Yik Yak app creates controversy for BSU community

By Marissa Bean
Comment Staff

Example of an offensive Yik Yak conversation. Photo by Kayla Lemay.
Example of an offensive Yik Yak conversation. Photo by Kayla Lemay.

 

If you’ve been online in the past few months, you’ve probably heard of Yik Yak.
Yik Yak is a social media app for smartphones. It uses your phone’s location to show you posts from people around you. According to Business Insider, the app shows posts made within one and a half miles from your current location.
Oh, and it’s completely anonymous.
The app doesn’t require a log-in. You can post anything you want. Common topics here at BSU include complaints about noise in the residence halls, cuddling, the weather, and the quality of dining hall food.
Users post a message anonymously, and other people can vote on their message. Upvoting means that you like the post, and downvoting means you don’t. You can sort recent posts by the time posted or by the number of positive votes a post has.
You can reply to messages as well. For example, if someone asks about the hours of a certain dining hall, you can anonymously respond.
The anonymous aspect has made Yik Yak a controversial issue for several high schools and colleges. Although users are supposed to be over the age of 17, there are ways around this restriction, making it easy for middle and high school students to access the app.
According to the Today Show website, some schools in the U.S have banned the app after it was used to make direct threats against students.. One school in Connecticut banned the app after students began negatively calling each other out by name.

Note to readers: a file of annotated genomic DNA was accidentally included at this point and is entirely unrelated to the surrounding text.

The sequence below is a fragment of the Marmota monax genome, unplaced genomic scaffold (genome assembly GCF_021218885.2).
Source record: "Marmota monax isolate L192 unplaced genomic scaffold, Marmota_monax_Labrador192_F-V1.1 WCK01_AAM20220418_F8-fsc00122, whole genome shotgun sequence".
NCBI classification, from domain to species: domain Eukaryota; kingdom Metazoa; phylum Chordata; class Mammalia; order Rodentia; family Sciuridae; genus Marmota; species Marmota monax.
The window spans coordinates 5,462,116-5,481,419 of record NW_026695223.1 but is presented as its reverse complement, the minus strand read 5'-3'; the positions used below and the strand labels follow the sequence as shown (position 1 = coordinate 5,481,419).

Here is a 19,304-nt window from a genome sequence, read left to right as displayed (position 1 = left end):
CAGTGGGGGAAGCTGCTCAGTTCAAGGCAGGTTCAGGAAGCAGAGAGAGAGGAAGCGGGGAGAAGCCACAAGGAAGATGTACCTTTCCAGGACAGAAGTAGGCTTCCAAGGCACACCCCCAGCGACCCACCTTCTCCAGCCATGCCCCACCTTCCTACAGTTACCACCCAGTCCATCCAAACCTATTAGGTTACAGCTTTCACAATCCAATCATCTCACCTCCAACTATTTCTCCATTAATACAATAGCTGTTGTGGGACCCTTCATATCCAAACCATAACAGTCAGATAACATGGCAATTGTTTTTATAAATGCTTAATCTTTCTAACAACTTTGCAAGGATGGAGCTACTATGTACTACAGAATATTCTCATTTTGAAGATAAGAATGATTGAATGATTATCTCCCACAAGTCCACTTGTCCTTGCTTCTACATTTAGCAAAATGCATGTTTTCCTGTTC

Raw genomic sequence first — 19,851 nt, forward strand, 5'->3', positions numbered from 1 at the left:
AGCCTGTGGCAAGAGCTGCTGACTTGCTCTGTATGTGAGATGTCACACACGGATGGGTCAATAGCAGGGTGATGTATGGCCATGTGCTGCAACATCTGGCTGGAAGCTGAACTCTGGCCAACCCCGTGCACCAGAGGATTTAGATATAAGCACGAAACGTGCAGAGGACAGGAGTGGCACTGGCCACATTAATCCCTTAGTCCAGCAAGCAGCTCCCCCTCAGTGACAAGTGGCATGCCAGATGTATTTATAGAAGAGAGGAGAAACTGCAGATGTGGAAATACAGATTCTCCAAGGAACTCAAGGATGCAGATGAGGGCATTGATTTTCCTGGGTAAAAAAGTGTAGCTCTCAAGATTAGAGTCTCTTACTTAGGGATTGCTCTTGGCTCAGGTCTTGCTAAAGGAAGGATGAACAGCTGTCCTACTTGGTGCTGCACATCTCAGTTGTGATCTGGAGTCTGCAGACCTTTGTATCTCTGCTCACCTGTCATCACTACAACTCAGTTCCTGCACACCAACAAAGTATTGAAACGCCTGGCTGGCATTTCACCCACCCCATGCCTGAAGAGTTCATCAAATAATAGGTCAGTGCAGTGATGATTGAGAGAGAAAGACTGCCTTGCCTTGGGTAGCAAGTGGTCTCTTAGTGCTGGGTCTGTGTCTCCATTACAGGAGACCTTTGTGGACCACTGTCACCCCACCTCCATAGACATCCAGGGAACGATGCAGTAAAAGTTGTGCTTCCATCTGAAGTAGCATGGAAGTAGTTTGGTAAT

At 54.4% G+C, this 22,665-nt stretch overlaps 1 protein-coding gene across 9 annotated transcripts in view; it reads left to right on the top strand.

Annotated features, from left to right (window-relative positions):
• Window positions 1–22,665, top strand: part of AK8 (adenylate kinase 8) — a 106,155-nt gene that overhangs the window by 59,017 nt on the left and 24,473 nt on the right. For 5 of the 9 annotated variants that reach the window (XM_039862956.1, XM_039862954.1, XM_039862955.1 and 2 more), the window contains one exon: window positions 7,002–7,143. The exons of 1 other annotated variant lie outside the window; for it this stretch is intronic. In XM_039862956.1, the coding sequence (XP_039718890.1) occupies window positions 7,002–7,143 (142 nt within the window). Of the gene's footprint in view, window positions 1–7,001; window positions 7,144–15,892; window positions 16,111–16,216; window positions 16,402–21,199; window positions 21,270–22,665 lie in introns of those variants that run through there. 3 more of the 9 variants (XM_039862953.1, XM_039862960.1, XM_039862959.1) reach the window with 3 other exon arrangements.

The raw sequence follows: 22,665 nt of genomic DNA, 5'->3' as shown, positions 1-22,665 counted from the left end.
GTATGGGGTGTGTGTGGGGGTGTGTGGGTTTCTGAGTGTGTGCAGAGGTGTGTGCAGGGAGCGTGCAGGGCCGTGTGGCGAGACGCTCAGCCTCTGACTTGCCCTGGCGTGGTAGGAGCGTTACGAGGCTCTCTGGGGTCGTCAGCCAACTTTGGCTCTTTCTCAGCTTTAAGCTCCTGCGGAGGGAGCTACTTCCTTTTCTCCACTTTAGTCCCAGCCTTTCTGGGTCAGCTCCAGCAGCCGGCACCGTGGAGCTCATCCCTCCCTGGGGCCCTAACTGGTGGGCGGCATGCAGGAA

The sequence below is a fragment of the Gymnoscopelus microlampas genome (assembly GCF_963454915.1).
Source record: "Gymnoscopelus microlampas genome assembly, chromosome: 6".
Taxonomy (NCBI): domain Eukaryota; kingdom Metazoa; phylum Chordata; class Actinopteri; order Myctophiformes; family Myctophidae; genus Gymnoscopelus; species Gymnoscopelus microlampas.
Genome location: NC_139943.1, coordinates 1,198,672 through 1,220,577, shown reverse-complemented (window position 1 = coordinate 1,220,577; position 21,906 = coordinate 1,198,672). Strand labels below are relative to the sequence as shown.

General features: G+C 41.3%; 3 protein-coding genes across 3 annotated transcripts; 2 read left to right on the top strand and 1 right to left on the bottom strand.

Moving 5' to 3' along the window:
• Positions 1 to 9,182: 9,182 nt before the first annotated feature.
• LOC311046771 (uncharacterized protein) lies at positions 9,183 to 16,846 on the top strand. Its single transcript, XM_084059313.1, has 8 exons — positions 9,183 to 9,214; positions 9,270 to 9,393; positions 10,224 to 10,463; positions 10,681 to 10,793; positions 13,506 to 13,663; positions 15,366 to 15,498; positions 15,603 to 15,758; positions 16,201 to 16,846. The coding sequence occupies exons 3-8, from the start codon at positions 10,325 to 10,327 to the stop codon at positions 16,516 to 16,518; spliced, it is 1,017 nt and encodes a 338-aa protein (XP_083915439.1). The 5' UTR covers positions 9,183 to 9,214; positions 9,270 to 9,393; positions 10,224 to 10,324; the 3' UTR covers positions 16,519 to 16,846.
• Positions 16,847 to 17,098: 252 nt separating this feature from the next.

The app is used widely here at BSU. The anonymity is well-liked by students, including Sarah Lussier, a sophomore majoring in Special Education. “I like that it’s anonymous because I can say whatever I want and not be judged,” she said. “I think it’s funny. It has a funny name, too.”
Angela LaFountain, a sophomore majoring in psychology, also enjoys the anonymous factor. She said, “You can relate to it since it’s from people in your area.”
Despite its popularity, even those who like it still find flaws in it.
“It’s filled with hate,” Lussier said. “People say ‘That girl is so ugly’ or when they describe someone specifically, that person can easily go on and read the post about them.”
It has even caught the attention of the faculty and staff here on campus, although not in the best way.
In an announcement on Oct. 7, Jason Pina, Vice President of Student Affairs, informed students of the concerns that Yik Yak has created.
Pina said in the announcement, “We do not have to look far to see posts which appear to be those of BSU students which run contrary to the values and principles that we have here at BSU,” although he did not mention the app by name.
“However, when posts potentially violate federal and state laws by creating a hostile and harassing environment for students or others, the university will investigate such complaints and may sanction those involved,” Pina said. “Please know that even anonymous postings may potentially be traced back to the poster.”
Whether you love it, hate it, or don’t even use it, it doesn’t look like Yik Yak is going away anytime soon.

Marissa Bean is a Comment staff writer.

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